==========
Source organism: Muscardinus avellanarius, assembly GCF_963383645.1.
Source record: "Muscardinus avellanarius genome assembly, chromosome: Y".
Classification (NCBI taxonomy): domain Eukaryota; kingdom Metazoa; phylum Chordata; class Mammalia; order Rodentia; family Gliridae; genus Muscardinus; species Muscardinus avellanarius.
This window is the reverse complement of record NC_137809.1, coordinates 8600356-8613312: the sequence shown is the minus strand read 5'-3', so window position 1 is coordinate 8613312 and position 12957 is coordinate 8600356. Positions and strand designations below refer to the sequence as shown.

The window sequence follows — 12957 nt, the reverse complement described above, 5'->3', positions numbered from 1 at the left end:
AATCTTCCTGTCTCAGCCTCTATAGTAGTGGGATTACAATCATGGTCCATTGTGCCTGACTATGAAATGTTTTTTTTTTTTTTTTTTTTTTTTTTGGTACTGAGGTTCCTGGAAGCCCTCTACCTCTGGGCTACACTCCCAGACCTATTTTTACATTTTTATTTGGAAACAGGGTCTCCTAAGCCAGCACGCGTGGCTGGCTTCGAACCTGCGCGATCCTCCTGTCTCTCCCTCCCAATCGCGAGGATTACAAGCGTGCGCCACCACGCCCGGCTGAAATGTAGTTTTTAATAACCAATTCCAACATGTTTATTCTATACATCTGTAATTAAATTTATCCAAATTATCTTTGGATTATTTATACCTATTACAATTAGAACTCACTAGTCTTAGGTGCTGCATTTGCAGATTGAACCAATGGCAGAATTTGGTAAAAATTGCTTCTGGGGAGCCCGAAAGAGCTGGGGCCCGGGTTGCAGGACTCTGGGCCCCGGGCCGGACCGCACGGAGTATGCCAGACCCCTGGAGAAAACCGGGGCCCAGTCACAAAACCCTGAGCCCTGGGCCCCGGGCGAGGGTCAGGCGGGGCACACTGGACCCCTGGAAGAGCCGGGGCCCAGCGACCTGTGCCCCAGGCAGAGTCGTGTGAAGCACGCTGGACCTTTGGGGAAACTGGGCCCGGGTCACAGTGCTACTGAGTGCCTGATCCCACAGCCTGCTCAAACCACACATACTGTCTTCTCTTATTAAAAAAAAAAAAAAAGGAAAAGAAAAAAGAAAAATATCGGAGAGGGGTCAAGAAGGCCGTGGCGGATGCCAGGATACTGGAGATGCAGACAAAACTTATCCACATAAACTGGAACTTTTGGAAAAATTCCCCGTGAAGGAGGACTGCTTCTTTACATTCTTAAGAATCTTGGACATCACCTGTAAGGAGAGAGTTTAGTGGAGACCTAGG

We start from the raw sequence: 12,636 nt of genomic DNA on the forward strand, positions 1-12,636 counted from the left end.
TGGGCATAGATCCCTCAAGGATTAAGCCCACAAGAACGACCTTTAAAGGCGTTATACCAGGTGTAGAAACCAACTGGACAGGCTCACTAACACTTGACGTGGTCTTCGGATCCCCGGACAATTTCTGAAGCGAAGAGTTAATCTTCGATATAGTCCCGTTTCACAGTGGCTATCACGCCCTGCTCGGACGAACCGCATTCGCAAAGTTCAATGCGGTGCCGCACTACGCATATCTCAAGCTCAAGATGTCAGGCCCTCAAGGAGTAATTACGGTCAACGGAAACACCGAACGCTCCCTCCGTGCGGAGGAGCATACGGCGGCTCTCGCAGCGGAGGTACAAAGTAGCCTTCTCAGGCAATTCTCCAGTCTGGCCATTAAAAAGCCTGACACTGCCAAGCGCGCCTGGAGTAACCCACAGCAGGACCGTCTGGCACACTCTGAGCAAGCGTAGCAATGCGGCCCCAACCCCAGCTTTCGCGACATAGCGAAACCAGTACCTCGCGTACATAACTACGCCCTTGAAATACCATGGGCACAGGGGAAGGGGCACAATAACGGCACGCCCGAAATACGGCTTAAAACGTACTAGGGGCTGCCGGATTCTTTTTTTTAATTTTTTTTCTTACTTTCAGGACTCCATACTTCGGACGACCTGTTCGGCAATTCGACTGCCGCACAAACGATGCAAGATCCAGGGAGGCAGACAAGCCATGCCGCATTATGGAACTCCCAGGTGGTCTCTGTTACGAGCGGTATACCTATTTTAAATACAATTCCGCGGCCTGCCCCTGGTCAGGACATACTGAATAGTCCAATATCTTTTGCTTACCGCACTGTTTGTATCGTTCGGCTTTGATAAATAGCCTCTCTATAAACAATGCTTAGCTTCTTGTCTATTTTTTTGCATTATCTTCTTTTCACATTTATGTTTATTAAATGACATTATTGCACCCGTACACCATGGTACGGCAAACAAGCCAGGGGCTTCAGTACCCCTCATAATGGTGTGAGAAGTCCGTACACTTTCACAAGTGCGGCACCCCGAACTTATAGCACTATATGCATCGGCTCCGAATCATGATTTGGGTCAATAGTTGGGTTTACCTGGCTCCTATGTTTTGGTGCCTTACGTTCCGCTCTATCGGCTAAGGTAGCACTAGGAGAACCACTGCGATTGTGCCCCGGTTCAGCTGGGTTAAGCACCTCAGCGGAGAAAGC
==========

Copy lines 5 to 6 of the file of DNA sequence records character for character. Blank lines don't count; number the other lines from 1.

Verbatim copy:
The window sequence follows — 12957 nt, the reverse complement described above, 5'->3', positions numbered from 1 at the left end:
AATCTTCCTGTCTCAGCCTCTATAGTAGTGGGATTACAATCATGGTCCATTGTGCCTGACTATGAAATGTTTTTTTTTTTTTTTTTTTTTTTTTTGGTACTGAGGTTCCTGGAAGCCCTCTACCTCTGGGCTACACTCCCAGACCTATTTTTACATTTTTATTTGGAAACAGGGTCTCCTAAGCCAGCACGCGTGGCTGGCTTCGAACCTGCGCGATCCTCCTGTCTCTCCCTCCCAATCGCGAGGATTACAAGCGTGCGCCACCACGCCCGGCTGAAATGTAGTTTTTAATAACCAATTCCAACATGTTTATTCTATACATCTGTAATTAAATTTATCCAAATTATCTTTGGATTATTTATACCTATTACAATTAGAACTCACTAGTCTTAGGTGCTGCATTTGCAGATTGAACCAATGGCAGAATTTGGTAAAAATTGCTTCTGGGGAGCCCGAAAGAGCTGGGGCCCGGGTTGCAGGACTCTGGGCCCCGGGCCGGACCGCACGGAGTATGCCAGACCCCTGGAGAAAACCGGGGCCCAGTCACAAAACCCTGAGCCCTGGGCCCCGGGCGAGGGTCAGGCGGGGCACACTGGACCCCTGGAAGAGCCGGGGCCCAGCGACCTGTGCCCCAGGCAGAGTCGTGTGAAGCACGCTGGACCTTTGGGGAAACTGGGCCCGGGTCACAGTGCTACTGAGTGCCTGATCCCACAGCCTGCTCAAACCACACATACTGTCTTCTCTTATTAAAAAAAAAAAAAAAGGAAAAGAAAAAAGAAAAATATCGGAGAGGGGTCAAGAAGGCCGTGGCGGATGCCAGGATACTGGAGATGCAGACAAAACTTATCCACATAAACTGGAACTTTTGGAAAAATTCCCCGTGAAGGAGGACTGCTTCTTTACATTCTTAAGAATCTTGGACATCACCTGTAAGGAGAGAGTTTAGTGGAGACCTAGG